I read a study the other day that stated 18% of US children have special healthcare needs. That’s 13 million children! The resources to help these children with medications, therapies, and additional supports vary by state and each state has their own guidelines for eligibility based on severity of diagnosis and family income. It can be a daunting task trying to find all the supports available for your child. We know this because we have had to do it in Indiana, Michigan, and Wisconsin. The first place we searched for help was a google search of the state’s Medicaid programs. This search should lead you to your state’s specific DHS (department of health services) website.

See the history of the Katie Beckett program here https://en.wikipedia.org/wiki/Katie_Beckett_Medicaid_waiver. From there it’s about making phone calls and getting set up with a social worker for an in home assessment.

The #1 thing that we learned through each process is that you have to be the advocate for your child.

While every person you come across certainly doesn’t wish you or your child ill will, no one quite understands the needs of your child like their parents/guardians. No one has the sense of urgency that you will have.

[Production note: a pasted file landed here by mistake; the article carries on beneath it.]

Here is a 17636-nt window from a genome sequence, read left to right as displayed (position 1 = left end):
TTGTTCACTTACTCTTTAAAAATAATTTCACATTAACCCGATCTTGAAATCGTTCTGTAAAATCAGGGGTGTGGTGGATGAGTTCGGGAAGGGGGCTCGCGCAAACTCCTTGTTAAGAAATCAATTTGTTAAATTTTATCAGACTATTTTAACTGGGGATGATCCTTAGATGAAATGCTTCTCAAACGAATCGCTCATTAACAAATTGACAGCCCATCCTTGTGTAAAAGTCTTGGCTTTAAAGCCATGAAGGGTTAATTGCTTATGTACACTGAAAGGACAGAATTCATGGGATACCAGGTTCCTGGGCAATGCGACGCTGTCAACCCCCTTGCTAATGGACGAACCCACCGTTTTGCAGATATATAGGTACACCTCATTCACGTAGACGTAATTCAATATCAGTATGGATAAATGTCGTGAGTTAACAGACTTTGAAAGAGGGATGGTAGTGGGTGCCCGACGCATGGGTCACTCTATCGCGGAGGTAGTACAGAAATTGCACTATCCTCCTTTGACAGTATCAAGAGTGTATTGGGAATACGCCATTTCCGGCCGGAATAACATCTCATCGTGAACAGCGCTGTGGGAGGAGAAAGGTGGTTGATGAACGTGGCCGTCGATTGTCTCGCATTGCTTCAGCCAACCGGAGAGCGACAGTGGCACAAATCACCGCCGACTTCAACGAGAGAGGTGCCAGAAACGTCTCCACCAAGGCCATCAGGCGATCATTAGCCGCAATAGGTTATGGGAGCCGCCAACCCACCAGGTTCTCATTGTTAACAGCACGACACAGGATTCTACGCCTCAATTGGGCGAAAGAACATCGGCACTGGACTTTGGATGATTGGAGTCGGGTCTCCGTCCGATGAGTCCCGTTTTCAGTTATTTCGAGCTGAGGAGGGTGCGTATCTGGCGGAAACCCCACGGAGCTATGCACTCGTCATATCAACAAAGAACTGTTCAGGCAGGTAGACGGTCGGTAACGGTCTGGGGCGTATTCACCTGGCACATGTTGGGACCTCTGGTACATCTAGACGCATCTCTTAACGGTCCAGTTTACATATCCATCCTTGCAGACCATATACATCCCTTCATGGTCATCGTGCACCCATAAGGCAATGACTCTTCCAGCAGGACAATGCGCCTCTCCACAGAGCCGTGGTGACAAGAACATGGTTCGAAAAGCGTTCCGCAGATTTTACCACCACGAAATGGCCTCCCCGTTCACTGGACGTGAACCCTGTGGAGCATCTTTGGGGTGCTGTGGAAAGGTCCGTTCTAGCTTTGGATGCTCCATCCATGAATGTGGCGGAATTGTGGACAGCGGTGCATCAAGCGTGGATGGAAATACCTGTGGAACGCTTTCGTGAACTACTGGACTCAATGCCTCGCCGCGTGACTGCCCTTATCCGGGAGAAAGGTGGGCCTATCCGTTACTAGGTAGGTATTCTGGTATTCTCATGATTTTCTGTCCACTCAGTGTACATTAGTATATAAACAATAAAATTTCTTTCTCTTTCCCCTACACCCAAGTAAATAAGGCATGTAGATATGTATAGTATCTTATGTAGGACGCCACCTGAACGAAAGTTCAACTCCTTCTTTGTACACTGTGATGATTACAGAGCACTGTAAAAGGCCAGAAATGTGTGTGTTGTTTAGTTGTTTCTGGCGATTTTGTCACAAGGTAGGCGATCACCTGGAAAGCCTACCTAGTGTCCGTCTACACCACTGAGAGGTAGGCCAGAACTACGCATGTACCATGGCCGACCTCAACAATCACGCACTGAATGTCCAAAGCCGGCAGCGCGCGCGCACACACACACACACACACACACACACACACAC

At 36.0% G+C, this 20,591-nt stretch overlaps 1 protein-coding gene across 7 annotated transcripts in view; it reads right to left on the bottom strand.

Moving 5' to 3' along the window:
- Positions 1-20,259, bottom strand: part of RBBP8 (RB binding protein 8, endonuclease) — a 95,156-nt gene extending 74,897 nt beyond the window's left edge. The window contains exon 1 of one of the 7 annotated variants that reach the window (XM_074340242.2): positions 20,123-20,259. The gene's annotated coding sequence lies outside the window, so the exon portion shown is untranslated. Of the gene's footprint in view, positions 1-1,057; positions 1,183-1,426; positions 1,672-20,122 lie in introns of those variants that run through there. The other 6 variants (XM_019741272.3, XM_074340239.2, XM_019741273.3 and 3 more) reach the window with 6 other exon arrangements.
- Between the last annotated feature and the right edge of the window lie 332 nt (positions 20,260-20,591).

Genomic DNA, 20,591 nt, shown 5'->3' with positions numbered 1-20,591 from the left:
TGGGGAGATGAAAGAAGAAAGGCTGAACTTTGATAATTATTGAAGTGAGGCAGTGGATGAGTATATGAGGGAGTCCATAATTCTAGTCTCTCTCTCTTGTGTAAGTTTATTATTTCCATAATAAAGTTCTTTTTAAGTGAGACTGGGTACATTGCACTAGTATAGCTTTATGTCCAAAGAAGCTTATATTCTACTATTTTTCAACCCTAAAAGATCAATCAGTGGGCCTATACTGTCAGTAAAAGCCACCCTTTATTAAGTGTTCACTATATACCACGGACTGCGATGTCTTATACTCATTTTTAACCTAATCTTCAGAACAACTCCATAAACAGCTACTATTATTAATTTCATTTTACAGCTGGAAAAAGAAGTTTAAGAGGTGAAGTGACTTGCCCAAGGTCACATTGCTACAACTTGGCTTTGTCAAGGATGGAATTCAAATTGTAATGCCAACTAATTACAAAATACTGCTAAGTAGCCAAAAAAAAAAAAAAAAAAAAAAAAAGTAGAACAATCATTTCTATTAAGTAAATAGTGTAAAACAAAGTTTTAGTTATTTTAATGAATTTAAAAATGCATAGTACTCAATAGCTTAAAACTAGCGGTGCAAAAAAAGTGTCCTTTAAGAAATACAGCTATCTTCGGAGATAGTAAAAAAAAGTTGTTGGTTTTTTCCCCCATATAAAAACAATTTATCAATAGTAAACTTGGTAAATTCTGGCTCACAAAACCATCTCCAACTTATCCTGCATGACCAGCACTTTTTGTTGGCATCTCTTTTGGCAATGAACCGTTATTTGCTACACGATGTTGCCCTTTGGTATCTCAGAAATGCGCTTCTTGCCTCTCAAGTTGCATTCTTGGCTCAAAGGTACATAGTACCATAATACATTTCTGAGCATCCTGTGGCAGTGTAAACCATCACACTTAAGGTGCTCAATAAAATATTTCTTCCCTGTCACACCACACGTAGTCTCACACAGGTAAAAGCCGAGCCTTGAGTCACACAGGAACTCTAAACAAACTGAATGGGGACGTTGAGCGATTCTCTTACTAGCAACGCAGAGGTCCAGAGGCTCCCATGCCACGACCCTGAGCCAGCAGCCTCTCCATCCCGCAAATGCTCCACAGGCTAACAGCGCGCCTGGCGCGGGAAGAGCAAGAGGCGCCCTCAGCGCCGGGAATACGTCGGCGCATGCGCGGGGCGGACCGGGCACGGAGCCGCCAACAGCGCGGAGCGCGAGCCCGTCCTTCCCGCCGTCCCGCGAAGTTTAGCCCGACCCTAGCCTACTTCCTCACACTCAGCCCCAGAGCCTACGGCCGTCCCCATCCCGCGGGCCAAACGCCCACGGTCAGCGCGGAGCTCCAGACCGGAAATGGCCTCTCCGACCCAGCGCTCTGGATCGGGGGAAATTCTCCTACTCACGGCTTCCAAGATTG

Don’t be hesitant to ask for things that they need because the worse thing that they can say is no and the best thing that happens the is that your child has their needs met without putting additional strain on the family finances. We live in Wisconsin and the Katie Beckett program covers Addie’s health insurance which include all of her medications, except her over the counter cannabais oil, Charlotte’s Web and her therapies.

The Children’s Long Term Waiver has covered diapers, wipes, pacifiers two strollers, home alarms, and a seizure detection device. I will say we do pay a small fee each month that is not more than $60 for the program. Sometimes parents we talk to find stigma about allowing a Social Worker in their home or they struggle with the fact the government is helping them and they feel they are getting welfare of some sort. I’ll say, I have a good job with a solid income and having a child with severe disabilities is not only emotionally taxing its financially taxing as well. Medications and therapies are extremely expensive and so is adaptive equipment. We have had nothing but good experiences with our social worker and at the end of the day its about ensuing that our daughter has her needs met.

If you have more questions or if we can help you navigate the Medicaid system, please don’t hesitate to reach out. Let’s ensure that our children are supported to fight the big battles they face every day. They all deserve to thrive.

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